Estate planning is something every North Carolina resident should do regardless of how much money they have or how old they are. If individuals have no legal provisions in place when they die, a variety of fees and court costs can be assessed on any money and other assets that may have been meant for a loved one.
The first part of estate planning is determining who will receive the proceeds of any life insurance policies and retirement accounts. The beneficiary designations should be periodically reviewed, especially after certain life changes, so that a payout is not distributed to an unintended ex-spouse.
Beginning in 2018, individuals are able to gift up to $15,000 to another person without being assessed a gift tax. Individuals may also contribute to a 529 college savings account for future generations; however, a lower tax bill is only possible if the account is created by someone other than the parents of the child, such as a grandparent.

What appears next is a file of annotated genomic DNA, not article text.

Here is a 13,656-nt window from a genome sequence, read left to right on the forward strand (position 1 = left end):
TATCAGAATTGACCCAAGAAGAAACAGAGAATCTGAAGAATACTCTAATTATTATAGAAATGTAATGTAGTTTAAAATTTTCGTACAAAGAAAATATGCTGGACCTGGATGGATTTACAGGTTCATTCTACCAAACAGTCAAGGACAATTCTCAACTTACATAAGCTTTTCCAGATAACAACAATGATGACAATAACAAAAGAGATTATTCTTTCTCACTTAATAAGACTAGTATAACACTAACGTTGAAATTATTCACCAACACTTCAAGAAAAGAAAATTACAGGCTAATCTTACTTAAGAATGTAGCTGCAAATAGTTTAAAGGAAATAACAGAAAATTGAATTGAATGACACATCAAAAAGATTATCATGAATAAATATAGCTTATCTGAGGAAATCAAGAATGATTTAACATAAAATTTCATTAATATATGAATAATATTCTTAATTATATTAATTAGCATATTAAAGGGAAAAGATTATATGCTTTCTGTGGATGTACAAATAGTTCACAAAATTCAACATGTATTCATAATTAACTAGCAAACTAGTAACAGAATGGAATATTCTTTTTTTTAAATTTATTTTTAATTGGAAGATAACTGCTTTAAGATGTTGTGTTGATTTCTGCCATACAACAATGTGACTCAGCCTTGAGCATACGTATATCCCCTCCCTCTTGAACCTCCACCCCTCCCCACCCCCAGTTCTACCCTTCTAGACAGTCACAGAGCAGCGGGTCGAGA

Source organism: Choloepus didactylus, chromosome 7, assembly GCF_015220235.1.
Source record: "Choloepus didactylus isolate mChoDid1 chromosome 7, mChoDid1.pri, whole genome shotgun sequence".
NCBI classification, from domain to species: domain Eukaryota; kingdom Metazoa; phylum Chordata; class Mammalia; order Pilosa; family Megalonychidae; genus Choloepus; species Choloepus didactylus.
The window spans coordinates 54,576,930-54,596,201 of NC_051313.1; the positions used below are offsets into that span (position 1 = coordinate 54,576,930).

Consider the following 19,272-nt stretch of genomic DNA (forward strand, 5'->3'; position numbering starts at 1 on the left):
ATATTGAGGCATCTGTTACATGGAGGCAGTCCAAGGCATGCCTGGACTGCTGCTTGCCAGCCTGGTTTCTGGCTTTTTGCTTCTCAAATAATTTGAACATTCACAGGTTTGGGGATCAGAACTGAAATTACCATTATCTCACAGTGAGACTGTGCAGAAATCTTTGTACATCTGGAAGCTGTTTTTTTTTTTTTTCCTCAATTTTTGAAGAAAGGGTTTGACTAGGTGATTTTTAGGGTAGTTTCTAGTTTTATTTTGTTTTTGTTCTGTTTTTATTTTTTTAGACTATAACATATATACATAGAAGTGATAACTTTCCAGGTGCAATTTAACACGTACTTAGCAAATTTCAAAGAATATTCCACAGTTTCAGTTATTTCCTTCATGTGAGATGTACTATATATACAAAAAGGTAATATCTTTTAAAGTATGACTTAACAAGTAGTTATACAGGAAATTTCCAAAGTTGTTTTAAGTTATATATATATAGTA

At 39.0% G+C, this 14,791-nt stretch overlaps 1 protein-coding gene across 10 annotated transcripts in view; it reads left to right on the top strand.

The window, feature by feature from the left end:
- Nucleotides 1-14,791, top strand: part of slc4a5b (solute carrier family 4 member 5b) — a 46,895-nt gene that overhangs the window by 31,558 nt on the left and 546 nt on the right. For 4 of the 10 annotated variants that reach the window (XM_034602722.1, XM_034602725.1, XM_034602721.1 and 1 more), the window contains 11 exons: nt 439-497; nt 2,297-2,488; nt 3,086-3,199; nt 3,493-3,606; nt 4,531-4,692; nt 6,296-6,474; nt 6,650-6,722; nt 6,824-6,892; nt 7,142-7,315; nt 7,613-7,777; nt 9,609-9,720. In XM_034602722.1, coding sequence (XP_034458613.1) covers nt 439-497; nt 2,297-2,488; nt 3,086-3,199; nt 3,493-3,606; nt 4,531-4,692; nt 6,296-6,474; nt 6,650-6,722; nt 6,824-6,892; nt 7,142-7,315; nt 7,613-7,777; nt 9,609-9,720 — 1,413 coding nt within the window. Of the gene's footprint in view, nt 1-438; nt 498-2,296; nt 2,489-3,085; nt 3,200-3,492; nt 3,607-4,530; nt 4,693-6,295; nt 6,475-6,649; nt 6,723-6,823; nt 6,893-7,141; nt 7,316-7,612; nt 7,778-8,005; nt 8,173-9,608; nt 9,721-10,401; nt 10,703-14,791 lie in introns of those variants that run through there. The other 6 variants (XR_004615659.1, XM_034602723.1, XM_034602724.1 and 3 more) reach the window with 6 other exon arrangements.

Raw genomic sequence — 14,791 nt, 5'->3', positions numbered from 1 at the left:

An estate planning tool like a trust allows individuals to bypass the probate process and possibly reduce their tax costs. Specifically, individuals may place assets in irrevocable trusts, which require the grantor to relinquish control of the assets. There are also qualified personal residence trusts in which individuals can transfer the ownership of their home to the trustee. This type of trust allows the grantor to remain in the home as long as the rent is paid.
An estate planning attorney may advise clients of what types of trusts could be appropriate for the goals and preferences they have for their assets. Depending on the type of assets, the attorney may recommend living trusts, testamentary trusts, express trusts, irrevocable trusts or constructive trusts.